This study assessed test-retest reliability and relative validity of the Short Diet Questionnaire (SDQ) and usability of an online 24 h recall among 232 participants (62 years ± 9.1; 49.6% female) from the Canadian Longitudinal Study on Aging (CLSA). Participants were asked to complete four 24 h dietary recalls (24HRs) using the Automated Self-Administered 24-h Dietary Assessment Tool (ASA24-Canada-2014), two SDQ administrations (prior to recalls one and four), and the System Usability Scale (SUS) for ASA24. For the SDQ administrations, Intraclass Correlation Coefficients ranged from 0.49 to 0.57 for nutrients and 0.35 to 0.72 for food groups. Mean intakes estimated from the SDQ were lower compared than those from the 24HRs. For nutrients, correlation coefficients were highest for fiber, calcium, and vitamin D (45⁻64 years: 0.59, 0.50, 0.51; >65 years: 0.29, 0.38, 0.49, p < 0.01); Kappas ranged from 0.14 to 0.37 in those 45⁻64 years and 0.17 to 0.32 in participants >65 years. Among the 70% who completed all recalls independently, the SUS indicated poor usability, though the majority reported feeling confident using ASA24. Overall, the SDQ captures intake with varying test-retest reliability and accuracy by nutrient and age. Further research is needed to inform use of a more comprehensive dietary measure in the CLSA.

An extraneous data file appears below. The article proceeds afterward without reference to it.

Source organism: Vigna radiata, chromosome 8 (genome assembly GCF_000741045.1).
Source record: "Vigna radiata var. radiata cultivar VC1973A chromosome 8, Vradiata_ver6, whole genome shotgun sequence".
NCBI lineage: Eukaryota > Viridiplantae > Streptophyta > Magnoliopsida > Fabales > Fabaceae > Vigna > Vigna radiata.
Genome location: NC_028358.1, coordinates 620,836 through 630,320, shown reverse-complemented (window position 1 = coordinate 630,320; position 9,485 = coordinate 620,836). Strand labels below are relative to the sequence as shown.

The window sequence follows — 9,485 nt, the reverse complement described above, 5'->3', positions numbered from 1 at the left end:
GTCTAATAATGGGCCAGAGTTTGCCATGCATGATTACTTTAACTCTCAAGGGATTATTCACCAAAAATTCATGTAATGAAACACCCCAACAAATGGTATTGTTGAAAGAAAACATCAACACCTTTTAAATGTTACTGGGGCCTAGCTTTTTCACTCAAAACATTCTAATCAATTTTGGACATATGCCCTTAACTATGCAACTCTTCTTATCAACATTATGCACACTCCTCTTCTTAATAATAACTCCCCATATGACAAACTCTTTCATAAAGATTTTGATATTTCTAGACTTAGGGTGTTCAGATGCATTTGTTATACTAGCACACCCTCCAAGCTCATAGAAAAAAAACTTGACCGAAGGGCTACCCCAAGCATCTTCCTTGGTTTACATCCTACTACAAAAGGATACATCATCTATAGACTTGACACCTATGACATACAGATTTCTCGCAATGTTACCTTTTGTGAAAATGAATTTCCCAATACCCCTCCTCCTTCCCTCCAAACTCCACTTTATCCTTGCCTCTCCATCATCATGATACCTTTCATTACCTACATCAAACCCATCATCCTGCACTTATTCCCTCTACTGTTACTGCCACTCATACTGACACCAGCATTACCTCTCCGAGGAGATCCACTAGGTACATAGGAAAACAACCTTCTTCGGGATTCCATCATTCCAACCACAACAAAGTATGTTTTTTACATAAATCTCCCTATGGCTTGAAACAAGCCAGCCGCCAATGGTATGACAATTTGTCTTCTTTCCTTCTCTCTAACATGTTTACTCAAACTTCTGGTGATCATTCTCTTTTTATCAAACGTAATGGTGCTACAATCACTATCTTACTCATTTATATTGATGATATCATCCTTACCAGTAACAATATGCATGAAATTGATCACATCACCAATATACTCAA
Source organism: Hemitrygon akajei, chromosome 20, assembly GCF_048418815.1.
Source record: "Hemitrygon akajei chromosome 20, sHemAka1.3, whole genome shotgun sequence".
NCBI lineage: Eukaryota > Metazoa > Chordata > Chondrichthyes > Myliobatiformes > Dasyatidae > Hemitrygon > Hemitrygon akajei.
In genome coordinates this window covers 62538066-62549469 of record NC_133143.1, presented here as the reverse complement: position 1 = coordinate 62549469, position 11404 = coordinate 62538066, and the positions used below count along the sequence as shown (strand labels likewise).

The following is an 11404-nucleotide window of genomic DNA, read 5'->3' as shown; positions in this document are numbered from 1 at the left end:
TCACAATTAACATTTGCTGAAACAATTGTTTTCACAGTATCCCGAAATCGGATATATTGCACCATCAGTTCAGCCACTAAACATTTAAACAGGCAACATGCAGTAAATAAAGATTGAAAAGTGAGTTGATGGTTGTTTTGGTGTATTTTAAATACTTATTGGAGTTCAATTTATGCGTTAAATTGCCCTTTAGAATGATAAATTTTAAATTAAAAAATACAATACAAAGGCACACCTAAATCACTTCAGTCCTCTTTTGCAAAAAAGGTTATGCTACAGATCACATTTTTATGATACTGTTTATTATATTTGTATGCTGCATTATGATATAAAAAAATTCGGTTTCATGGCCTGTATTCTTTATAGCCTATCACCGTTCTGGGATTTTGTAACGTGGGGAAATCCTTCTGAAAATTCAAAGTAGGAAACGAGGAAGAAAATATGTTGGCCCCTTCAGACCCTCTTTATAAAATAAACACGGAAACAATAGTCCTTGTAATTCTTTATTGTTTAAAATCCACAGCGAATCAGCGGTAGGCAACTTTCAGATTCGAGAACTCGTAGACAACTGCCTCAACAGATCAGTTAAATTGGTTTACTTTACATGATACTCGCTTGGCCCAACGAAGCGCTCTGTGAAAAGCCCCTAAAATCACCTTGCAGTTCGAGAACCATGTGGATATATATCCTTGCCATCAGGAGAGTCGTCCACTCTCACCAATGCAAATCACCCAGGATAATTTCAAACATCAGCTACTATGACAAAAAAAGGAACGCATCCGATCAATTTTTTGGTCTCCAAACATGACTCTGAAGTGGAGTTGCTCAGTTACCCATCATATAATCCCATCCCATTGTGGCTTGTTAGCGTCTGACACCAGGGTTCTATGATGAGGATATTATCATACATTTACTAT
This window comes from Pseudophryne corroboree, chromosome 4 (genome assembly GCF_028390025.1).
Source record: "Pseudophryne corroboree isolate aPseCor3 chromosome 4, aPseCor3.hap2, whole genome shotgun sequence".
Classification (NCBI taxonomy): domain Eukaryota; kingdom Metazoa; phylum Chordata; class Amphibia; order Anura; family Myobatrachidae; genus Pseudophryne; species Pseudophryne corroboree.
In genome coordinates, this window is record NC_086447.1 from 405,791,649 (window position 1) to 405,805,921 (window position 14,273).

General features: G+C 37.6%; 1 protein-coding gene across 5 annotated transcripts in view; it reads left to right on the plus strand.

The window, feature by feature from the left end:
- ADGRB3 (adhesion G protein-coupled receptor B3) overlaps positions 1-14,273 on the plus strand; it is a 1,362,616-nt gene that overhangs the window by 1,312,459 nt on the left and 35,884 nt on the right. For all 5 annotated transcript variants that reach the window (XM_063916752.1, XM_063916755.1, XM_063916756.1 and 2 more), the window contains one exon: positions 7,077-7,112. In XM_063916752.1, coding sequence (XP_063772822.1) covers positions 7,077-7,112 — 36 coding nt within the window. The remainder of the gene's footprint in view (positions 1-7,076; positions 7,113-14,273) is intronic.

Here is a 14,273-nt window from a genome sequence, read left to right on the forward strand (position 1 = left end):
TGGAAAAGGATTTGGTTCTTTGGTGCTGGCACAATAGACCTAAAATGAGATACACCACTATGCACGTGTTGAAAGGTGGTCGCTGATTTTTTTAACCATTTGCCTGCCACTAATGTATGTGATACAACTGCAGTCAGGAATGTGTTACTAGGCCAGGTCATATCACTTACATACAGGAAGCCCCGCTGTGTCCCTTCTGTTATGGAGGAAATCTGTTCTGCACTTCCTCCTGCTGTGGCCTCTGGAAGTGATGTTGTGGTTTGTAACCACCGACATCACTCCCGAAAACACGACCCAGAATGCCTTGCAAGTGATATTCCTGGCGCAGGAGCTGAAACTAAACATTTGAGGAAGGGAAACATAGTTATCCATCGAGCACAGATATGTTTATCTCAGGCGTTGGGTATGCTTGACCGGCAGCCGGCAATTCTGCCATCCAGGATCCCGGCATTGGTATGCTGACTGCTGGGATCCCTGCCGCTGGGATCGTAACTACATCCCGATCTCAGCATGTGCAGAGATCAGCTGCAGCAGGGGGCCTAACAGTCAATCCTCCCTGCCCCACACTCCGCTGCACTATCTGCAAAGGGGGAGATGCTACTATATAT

Keywords: 24 h recall; dietary assessment; reliability; validity.